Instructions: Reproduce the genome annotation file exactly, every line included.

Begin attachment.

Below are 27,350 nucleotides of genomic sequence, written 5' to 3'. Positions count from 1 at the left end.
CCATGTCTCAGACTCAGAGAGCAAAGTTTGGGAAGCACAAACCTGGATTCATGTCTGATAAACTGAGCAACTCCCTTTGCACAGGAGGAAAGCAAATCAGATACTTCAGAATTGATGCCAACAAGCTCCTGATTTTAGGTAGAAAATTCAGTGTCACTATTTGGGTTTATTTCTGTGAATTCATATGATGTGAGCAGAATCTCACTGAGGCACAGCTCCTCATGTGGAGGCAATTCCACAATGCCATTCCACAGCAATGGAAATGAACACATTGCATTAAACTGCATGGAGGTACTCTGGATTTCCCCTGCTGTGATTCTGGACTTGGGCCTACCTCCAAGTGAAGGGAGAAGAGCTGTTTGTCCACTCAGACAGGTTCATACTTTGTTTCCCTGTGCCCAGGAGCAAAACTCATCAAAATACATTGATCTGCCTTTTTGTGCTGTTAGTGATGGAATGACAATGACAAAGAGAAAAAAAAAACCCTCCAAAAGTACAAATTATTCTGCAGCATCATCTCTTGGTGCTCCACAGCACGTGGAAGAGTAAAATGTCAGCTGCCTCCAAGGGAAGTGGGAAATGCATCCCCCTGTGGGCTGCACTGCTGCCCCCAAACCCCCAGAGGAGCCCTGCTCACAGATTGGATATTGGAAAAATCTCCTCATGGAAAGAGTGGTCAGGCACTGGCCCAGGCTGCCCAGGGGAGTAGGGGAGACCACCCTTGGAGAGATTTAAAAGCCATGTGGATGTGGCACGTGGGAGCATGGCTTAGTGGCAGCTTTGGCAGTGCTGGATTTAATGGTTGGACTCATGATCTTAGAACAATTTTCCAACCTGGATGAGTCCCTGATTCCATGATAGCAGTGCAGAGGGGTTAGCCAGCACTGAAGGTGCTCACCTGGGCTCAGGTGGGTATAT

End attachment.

Below are 27,350 nucleotides of genomic sequence, written 5' to 3'. Positions count from 1 at the left end.
CCATGTCTCAGACTCAGAGAGCAAAGTTTGGGAAGCACAAACCTGGATTCATGTCTGATAAACTGAGCAACTCCCTTTGCACAGGAGGAAAGCAAATCAGATACTTCAGAATTGATGCCAACAAGCTCCTGATTTTAGGTAGAAAATTCAGTGTCACTATTTGGGTTTATTTCTGTGAATTCATATGATGTGAGCAGAATCTCACTGAGGCACAGCTCCTCATGTGGAGGCAATTCCACAATGCCATTCCACAGCAATGGAAATGAACACATTGCATTAAACTGCATGGAGGTACTCTGGATTTCCCCTGCTGTGATTCTGGACTTGGGCCTACCTCCAAGTGAAGGGAGAAGAGCTGTTTGTCCACTCAGACAGGTTCATACTTTGTTTCCCTGTGCCCAGGAGCAAAACTCATCAAAATACATTGATCTGCCTTTTTGTGCTGTTAGTGATGGAATGACAATGACAAAGAGAAAAAAAAAACCCTCCAAAAGTACAAATTATTCTGCAGCATCATCTCTTGGTGCTCCACAGCACGTGGAAGAGTAAAATGTCAGCTGCCTCCAAGGGAAGTGGGAAATGCATCCCCCTGTGGGCTGCACTGCTGCCCCCAAACCCCCAGAGGAGCCCTGCTCACAGATTGGATATTGGAAAAATCTCCTCATGGAAAGAGTGGTCAGGCACTGGCCCAGGCTGCCCAGGGGAGTAGGGGAGACCACCCTTGGAGAGATTTAAAAGCCATGTGGATGTGGCACGTGGGAGCATGGCTTAGTGGCAGCTTTGGCAGTGCTGGATTTAATGGTTGGACTCATGATCTTAGAACAATTTTCCAACCTGGATGAGTCCCTGATTCCATGATAGCAGTGCAGAGGGGTTAGCCAGCACTGAAGGTGCTCACCTGGGCTCAGGTGGGTATAT